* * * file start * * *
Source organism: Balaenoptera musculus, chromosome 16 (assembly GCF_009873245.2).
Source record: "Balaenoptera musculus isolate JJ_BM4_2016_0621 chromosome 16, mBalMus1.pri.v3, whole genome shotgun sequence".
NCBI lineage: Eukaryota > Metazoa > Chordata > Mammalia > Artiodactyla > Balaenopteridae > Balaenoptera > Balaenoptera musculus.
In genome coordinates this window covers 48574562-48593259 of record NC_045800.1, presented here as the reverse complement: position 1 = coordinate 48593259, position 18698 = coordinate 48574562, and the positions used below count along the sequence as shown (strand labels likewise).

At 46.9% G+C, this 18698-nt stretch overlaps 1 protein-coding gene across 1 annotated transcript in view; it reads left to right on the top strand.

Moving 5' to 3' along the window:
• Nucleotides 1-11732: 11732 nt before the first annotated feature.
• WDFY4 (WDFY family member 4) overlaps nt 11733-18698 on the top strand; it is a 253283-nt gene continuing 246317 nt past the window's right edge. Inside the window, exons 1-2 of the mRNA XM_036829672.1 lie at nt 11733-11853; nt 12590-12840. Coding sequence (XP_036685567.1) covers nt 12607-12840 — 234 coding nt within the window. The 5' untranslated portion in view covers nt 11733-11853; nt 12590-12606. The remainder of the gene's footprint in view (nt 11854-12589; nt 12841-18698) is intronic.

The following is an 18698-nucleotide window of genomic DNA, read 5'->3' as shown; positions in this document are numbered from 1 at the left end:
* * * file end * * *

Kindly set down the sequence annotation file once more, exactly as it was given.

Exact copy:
Source organism: Balaenoptera musculus, chromosome 16 (assembly GCF_009873245.2).
Source record: "Balaenoptera musculus isolate JJ_BM4_2016_0621 chromosome 16, mBalMus1.pri.v3, whole genome shotgun sequence".
NCBI lineage: Eukaryota > Metazoa > Chordata > Mammalia > Artiodactyla > Balaenopteridae > Balaenoptera > Balaenoptera musculus.
In genome coordinates this window covers 48574562-48593259 of record NC_045800.1, presented here as the reverse complement: position 1 = coordinate 48593259, position 18698 = coordinate 48574562, and the positions used below count along the sequence as shown (strand labels likewise).

At 46.9% G+C, this 18698-nt stretch overlaps 1 protein-coding gene across 1 annotated transcript in view; it reads left to right on the top strand.

Moving 5' to 3' along the window:
• Nucleotides 1-11732: 11732 nt before the first annotated feature.
• WDFY4 (WDFY family member 4) overlaps nt 11733-18698 on the top strand; it is a 253283-nt gene continuing 246317 nt past the window's right edge. Inside the window, exons 1-2 of the mRNA XM_036829672.1 lie at nt 11733-11853; nt 12590-12840. Coding sequence (XP_036685567.1) covers nt 12607-12840 — 234 coding nt within the window. The 5' untranslated portion in view covers nt 11733-11853; nt 12590-12606. The remainder of the gene's footprint in view (nt 11854-12589; nt 12841-18698) is intronic.

The following is an 18698-nucleotide window of genomic DNA, read 5'->3' as shown; positions in this document are numbered from 1 at the left end: